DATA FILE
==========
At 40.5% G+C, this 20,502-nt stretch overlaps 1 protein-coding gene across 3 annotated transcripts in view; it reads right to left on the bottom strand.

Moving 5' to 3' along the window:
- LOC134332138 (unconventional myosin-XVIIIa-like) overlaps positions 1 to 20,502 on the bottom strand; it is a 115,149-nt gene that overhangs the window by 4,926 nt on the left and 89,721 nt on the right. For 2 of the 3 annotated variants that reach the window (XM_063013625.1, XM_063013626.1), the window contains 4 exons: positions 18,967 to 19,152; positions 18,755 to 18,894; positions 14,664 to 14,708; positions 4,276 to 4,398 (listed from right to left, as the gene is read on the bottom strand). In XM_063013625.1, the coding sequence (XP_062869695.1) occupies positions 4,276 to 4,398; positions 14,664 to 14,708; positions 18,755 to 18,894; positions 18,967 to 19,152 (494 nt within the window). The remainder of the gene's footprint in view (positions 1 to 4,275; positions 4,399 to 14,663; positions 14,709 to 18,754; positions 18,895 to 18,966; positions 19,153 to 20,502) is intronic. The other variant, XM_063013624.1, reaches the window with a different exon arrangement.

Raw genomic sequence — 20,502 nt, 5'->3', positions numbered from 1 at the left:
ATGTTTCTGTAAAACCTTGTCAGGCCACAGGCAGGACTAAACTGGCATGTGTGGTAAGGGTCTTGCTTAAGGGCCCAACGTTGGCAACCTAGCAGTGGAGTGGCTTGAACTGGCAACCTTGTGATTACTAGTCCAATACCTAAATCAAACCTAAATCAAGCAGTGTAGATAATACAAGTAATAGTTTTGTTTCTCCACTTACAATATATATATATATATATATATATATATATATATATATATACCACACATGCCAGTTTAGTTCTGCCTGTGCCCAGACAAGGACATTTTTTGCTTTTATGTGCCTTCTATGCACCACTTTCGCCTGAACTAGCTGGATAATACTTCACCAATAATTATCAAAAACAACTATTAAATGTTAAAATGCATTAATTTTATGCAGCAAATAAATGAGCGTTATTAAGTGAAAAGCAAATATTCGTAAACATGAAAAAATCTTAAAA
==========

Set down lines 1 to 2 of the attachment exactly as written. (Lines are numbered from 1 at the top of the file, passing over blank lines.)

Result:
At 40.5% G+C, this 20,502-nt stretch overlaps 1 protein-coding gene across 3 annotated transcripts in view; it reads right to left on the bottom strand.

Moving 5' to 3' along the window: